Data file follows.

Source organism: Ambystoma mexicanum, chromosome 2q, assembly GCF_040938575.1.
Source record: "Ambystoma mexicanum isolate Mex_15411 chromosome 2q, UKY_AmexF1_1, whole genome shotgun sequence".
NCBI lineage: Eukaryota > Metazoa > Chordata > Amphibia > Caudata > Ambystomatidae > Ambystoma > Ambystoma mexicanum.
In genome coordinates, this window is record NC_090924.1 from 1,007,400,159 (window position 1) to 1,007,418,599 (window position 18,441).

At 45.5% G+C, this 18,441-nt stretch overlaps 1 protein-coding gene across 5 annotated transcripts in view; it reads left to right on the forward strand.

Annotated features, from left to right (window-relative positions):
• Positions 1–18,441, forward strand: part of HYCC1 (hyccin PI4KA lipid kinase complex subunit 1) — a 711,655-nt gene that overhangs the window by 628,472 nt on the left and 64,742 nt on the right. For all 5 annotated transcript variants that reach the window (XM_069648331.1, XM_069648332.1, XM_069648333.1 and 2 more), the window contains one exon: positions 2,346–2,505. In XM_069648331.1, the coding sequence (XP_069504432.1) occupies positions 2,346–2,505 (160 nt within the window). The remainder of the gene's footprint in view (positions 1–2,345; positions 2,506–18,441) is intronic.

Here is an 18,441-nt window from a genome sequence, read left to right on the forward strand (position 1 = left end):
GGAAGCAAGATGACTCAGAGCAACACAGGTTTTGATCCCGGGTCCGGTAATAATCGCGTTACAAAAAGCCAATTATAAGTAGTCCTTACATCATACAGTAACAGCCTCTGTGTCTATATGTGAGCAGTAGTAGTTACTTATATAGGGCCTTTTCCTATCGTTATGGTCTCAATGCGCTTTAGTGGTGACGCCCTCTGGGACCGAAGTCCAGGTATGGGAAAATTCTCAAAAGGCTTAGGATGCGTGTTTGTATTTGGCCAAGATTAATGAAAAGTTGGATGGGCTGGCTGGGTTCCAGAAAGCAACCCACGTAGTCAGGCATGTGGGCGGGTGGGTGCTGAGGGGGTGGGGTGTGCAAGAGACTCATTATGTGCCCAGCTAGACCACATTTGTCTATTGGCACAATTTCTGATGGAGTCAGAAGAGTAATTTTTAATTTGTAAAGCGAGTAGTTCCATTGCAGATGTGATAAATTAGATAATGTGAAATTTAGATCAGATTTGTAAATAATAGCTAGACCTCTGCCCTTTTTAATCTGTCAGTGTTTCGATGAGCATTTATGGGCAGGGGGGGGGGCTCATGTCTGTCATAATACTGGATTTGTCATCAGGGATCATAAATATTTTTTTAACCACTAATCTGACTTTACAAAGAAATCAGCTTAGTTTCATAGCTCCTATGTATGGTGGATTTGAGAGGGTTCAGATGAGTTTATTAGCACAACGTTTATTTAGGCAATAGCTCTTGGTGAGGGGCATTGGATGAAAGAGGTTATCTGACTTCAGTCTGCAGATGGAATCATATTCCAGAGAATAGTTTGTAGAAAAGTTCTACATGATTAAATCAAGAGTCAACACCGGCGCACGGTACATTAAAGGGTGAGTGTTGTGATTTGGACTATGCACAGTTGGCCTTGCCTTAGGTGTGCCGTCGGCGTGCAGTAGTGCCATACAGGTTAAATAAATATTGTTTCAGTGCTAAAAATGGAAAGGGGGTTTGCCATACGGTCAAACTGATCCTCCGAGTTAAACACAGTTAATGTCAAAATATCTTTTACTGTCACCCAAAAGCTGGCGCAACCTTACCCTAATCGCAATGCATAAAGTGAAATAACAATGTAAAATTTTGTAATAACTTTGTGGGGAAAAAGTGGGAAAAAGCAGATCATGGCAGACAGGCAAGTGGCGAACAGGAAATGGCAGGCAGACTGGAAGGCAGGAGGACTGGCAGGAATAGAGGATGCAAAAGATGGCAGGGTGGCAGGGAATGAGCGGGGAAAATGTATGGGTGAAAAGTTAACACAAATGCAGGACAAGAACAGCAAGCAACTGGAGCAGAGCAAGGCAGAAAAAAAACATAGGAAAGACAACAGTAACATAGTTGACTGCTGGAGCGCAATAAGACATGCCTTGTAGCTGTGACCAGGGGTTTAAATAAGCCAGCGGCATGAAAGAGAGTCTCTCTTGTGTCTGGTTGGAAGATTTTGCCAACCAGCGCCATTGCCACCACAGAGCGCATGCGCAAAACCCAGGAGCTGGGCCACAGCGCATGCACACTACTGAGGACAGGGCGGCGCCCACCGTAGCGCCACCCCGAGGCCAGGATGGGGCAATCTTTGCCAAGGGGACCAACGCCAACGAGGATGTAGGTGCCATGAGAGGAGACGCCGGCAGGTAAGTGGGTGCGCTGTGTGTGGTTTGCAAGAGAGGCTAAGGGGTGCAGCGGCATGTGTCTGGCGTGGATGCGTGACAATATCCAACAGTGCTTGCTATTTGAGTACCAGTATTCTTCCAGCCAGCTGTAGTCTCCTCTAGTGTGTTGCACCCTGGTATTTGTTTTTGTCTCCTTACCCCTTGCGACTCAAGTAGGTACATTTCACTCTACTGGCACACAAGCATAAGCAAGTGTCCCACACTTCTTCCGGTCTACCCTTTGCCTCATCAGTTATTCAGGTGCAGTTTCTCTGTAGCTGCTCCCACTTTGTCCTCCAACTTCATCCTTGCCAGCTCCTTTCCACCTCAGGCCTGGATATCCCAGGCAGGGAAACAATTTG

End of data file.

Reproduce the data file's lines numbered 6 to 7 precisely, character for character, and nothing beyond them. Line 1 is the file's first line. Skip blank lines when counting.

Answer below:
Annotated features, from left to right (window-relative positions):
• Positions 1–18,441, forward strand: part of HYCC1 (hyccin PI4KA lipid kinase complex subunit 1) — a 711,655-nt gene that overhangs the window by 628,472 nt on the left and 64,742 nt on the right. For all 5 annotated transcript variants that reach the window (XM_069648331.1, XM_069648332.1, XM_069648333.1 and 2 more), the window contains one exon: positions 2,346–2,505. In XM_069648331.1, the coding sequence (XP_069504432.1) occupies positions 2,346–2,505 (160 nt within the window). The remainder of the gene's footprint in view (positions 1–2,345; positions 2,506–18,441) is intronic.